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Basic Cooking Methods

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by

Briana Willia

on 9 April 2012

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Transcript of Basic Cooking Methods

Conduction: conduction is a method of heat transfer where a piece of food is heated through direct contact with a hotter object like a hot pan. Conduction also occurs when heat is transferred from a hotter part of a food item to a cooler part of itself. Convection: an oven that imparts heat assisted by fans to force air movement. Steaming is a moist-heat cooking technique that employs hot steam to conduct the heat to the food item. Once water is heated past the 212°F mark, it stops being water and turns into steam. In cooking, boiling is the method of cooking food in boiling water, or other water-based liquid such as stock or milk. Simmering is gentle boiling, while in poaching the cooking liquid moves but scarcely bubbles.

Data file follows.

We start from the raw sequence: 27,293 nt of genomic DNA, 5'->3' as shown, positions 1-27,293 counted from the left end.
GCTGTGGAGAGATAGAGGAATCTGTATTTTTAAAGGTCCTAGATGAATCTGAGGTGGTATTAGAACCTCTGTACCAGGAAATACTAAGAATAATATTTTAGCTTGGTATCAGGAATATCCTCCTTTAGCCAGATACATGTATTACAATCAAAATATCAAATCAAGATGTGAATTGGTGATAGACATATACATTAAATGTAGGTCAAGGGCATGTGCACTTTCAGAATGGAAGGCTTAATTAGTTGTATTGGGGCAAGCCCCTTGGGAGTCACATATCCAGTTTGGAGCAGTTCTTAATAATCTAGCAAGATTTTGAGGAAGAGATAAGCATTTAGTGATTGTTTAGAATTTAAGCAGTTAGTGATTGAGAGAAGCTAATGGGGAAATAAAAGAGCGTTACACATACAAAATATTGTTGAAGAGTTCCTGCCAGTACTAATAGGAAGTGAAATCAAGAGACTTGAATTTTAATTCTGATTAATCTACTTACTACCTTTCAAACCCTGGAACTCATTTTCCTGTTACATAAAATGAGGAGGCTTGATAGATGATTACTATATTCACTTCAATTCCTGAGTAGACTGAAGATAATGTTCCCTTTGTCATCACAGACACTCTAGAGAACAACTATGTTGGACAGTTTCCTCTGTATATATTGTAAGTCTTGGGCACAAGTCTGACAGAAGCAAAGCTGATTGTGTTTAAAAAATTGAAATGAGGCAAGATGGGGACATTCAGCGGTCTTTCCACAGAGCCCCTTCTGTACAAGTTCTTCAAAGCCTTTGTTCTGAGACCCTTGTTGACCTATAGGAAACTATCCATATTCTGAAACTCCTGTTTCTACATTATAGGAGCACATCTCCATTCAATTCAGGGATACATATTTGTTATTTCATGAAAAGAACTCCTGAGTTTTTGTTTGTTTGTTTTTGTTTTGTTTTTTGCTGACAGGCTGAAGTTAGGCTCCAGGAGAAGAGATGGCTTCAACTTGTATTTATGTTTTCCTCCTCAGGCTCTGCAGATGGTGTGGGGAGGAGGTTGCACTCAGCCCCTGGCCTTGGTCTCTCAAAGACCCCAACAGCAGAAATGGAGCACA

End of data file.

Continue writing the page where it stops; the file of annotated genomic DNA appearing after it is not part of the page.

Boiling is a very harsh technique of cooking. Delicate foods such as fish cannot be cooked in this fashion because the bubbles can damage the food. Foods such as red meat, chicken, and root vegetables can be cooked with this technique because of their tough texture. Heat effects on: Sugar- When exposed to heat, sugar will at first melt into a thick syrup. As the temperature continues to rise, the sugar syrup changes color, from clear to light yellow to a progressively deepening brown. This browning process is called caramelization. Protein- Overcooking creates chemical changes that can alter or destroy protein in plant and animal tissue. Excess heat breaks down proteins, causing them to lose essential amino acids and up to 50 percent of their vitamins and minerals. Also, the higher the temperature, the more cancer-causing chemicals are produced. Baking Frying
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